- Felt opinionated which is not a bad thing as long as you agree with the opinions 😀
The name “SWR” is derived from stale-while-revalidate, a cache invalidation
strategy popularized by HTTP RFC 5861. SWR first returns the data from cache
(stale), then sends the fetch request (revalidate), and finally comes with the
up-to-date data again.
Quick start guide seems simple enough, let's give it a try.
Loading of top level data working first time, either this is an easy to use library or I'm getting better using the libraries 😉
On to the child data... Looks like SWR has us covered here using Dependent Fetching
SWR also allows you to fetch data that depends on other data. It ensures the
maximum possible parallelism (avoiding waterfalls), as well as serial
fetching when a piece of dynamic data is required for the next data fetch to
- Child data working first time too, so far so good. On to mutation!
Got it working after wrestling with React Array item mutations, think I now know how to get the mutations working in react-query 😀
- Suspense support too 😀
How did it go? Really well, there is a lot to like about SWR. No wonder it's so popular!
- Typescript working out of the box
- Refresh on re-focus
- Suspense support
Installation & usage
Installation was straight forward, there are 3 different ways to use the library:
React Async offers three primary APIs: the useAsync hook, the
component and the createInstance factory function. Each has its unique
benefits and downsides.
I'll be trying the
useAsync hook as it most closely matches the other libraries but the
Async components look interesting.
Let's try and load the top level data.
PROBLEM Typescript setup was a bit funky, good description on how to get it working here React-Async with TypeScript
Once the TypeScript problem was sorted it was onto loading the child data which was straight forward 😀
Now does it handle mutations? React Async has us covered with optimistic updates
How did it go? The typescript problems at the start slowed me down for a while but it was all go after that.
- Cuts out a lot of the component boilerplate
- The helper components look great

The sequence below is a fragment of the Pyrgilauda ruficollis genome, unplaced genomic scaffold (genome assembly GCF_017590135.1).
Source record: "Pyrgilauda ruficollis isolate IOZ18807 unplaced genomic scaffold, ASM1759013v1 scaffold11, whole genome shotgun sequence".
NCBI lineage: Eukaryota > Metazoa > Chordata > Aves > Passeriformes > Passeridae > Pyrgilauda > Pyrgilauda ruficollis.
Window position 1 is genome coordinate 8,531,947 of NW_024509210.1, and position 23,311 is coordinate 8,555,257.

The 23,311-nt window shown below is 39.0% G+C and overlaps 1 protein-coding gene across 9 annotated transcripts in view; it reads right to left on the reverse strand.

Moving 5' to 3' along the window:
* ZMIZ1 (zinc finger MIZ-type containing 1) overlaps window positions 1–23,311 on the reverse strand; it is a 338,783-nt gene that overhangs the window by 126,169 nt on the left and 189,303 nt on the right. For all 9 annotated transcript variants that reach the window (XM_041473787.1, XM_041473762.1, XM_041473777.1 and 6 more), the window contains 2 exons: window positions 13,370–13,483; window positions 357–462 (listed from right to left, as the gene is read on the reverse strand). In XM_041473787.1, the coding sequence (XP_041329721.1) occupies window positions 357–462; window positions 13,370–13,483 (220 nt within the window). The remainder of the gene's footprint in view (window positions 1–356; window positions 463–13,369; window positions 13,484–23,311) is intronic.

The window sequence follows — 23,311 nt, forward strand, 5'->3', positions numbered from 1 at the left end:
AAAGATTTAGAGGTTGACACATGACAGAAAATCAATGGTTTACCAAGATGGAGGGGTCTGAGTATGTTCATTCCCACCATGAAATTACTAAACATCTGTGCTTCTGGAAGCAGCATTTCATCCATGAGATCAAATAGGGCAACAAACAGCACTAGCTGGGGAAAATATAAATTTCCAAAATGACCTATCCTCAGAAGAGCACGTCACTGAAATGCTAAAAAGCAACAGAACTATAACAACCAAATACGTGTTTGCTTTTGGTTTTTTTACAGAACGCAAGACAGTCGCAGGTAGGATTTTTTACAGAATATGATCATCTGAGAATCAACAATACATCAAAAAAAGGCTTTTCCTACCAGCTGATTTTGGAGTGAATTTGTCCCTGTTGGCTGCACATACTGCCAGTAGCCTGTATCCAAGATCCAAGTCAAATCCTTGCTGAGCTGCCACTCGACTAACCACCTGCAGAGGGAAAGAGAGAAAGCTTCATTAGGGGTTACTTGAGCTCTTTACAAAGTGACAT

- Suspense support
- No caching 🙃
SWR wins for me, it easily meets my criteria of:
- Active Community
I though its popularity might have been due to its next.js roots but it really stands out on its own. Definitely worth further investigation!
Maybe you have some other favourite?
Top comments (6)
Hey Justin, I would like to point out that in terms of size comparison please do use services like bundle-phobia.
Why would you compare the repository sizes then say that SWR at least in the size comparison. Gzipped react-query has 6.2kb, while SWR has 6.1kb. Basically the same.
I can't comment on the rest, but this particular issue really irked me as you mentioned a few times the miraculous size of SWR :)
Hey Constantin, bundle-phobia looks like a great site thanks. I was going purely off the sizes reported on npmjs.com, react-query is currently reporting as 702 kB.
I've been meaning to post a follow-up about react-query, I'm now using it instead of SWR. The react-query dev tools are awesome!
Understanble, but what's reported on npm is the package size, not the bundle size. :)
I really liked this–I had only heard of React Query. I'm going to try SWR on a project right now, I'm a huge fan of the projects Vercel works on. Have you had any problems with SWR?
Hey Tyler, I'm also a big Vercel fan (next.js!) and I've not found any problems with SWR but... I'm now using React Query and find its Dev Tools to be a real game changer, being able to easily dig into the data during development is so useful.
I'd say give SWR a try and see what you think, its a great tool :-)
Thanks for the insights!